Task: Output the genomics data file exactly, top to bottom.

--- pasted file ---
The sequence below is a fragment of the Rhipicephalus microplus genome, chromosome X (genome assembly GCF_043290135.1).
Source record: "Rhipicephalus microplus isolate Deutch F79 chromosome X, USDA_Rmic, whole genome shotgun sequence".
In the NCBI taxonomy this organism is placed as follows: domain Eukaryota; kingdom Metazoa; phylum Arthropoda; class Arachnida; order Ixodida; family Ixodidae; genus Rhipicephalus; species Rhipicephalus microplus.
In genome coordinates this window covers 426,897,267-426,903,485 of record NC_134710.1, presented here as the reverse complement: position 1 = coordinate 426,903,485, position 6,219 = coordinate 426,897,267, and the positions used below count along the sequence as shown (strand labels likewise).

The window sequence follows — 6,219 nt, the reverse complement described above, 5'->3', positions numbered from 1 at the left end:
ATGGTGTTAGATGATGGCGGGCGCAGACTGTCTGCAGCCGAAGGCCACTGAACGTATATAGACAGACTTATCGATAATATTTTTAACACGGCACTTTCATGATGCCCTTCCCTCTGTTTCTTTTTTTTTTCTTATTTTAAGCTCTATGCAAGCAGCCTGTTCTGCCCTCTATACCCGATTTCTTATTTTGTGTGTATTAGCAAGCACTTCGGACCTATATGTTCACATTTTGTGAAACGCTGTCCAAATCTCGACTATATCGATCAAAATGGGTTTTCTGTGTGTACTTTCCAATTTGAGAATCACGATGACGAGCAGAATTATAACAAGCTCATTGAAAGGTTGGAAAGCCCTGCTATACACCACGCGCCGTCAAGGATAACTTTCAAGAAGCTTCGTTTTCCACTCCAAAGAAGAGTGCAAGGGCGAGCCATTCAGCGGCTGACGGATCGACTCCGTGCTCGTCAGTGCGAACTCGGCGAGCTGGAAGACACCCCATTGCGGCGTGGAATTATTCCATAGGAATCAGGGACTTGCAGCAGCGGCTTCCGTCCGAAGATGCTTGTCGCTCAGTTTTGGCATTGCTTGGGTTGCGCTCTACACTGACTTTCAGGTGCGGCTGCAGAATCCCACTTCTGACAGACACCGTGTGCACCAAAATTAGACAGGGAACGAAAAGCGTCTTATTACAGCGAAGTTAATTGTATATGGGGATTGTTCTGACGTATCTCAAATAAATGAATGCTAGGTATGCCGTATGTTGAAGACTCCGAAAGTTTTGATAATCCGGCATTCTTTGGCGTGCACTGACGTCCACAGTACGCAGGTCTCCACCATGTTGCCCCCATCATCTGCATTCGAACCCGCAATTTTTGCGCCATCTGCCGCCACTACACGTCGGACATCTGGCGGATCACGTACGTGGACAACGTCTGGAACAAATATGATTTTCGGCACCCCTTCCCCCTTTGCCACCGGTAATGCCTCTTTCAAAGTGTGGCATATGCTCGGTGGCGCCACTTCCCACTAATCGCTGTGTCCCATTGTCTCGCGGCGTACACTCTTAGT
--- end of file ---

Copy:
The sequence below is a fragment of the Rhipicephalus microplus genome, chromosome X (genome assembly GCF_043290135.1).
Source record: "Rhipicephalus microplus isolate Deutch F79 chromosome X, USDA_Rmic, whole genome shotgun sequence".
In the NCBI taxonomy this organism is placed as follows: domain Eukaryota; kingdom Metazoa; phylum Arthropoda; class Arachnida; order Ixodida; family Ixodidae; genus Rhipicephalus; species Rhipicephalus microplus.
In genome coordinates this window covers 426,897,267-426,903,485 of record NC_134710.1, presented here as the reverse complement: position 1 = coordinate 426,903,485, position 6,219 = coordinate 426,897,267, and the positions used below count along the sequence as shown (strand labels likewise).

The window sequence follows — 6,219 nt, the reverse complement described above, 5'->3', positions numbered from 1 at the left end:
ATGGTGTTAGATGATGGCGGGCGCAGACTGTCTGCAGCCGAAGGCCACTGAACGTATATAGACAGACTTATCGATAATATTTTTAACACGGCACTTTCATGATGCCCTTCCCTCTGTTTCTTTTTTTTTTCTTATTTTAAGCTCTATGCAAGCAGCCTGTTCTGCCCTCTATACCCGATTTCTTATTTTGTGTGTATTAGCAAGCACTTCGGACCTATATGTTCACATTTTGTGAAACGCTGTCCAAATCTCGACTATATCGATCAAAATGGGTTTTCTGTGTGTACTTTCCAATTTGAGAATCACGATGACGAGCAGAATTATAACAAGCTCATTGAAAGGTTGGAAAGCCCTGCTATACACCACGCGCCGTCAAGGATAACTTTCAAGAAGCTTCGTTTTCCACTCCAAAGAAGAGTGCAAGGGCGAGCCATTCAGCGGCTGACGGATCGACTCCGTGCTCGTCAGTGCGAACTCGGCGAGCTGGAAGACACCCCATTGCGGCGTGGAATTATTCCATAGGAATCAGGGACTTGCAGCAGCGGCTTCCGTCCGAAGATGCTTGTCGCTCAGTTTTGGCATTGCTTGGGTTGCGCTCTACACTGACTTTCAGGTGCGGCTGCAGAATCCCACTTCTGACAGACACCGTGTGCACCAAAATTAGACAGGGAACGAAAAGCGTCTTATTACAGCGAAGTTAATTGTATATGGGGATTGTTCTGACGTATCTCAAATAAATGAATGCTAGGTATGCCGTATGTTGAAGACTCCGAAAGTTTTGATAATCCGGCATTCTTTGGCGTGCACTGACGTCCACAGTACGCAGGTCTCCACCATGTTGCCCCCATCATCTGCATTCGAACCCGCAATTTTTGCGCCATCTGCCGCCACTACACGTCGGACATCTGGCGGATCACGTACGTGGACAACGTCTGGAACAAATATGATTTTCGGCACCCCTTCCCCCTTTGCCACCGGTAATGCCTCTTTCAAAGTGTGGCATATGCTCGGTGGCGCCACTTCCCACTAATCGCTGTGTCCCATTGTCTCGCGGCGTACACTCTTAGT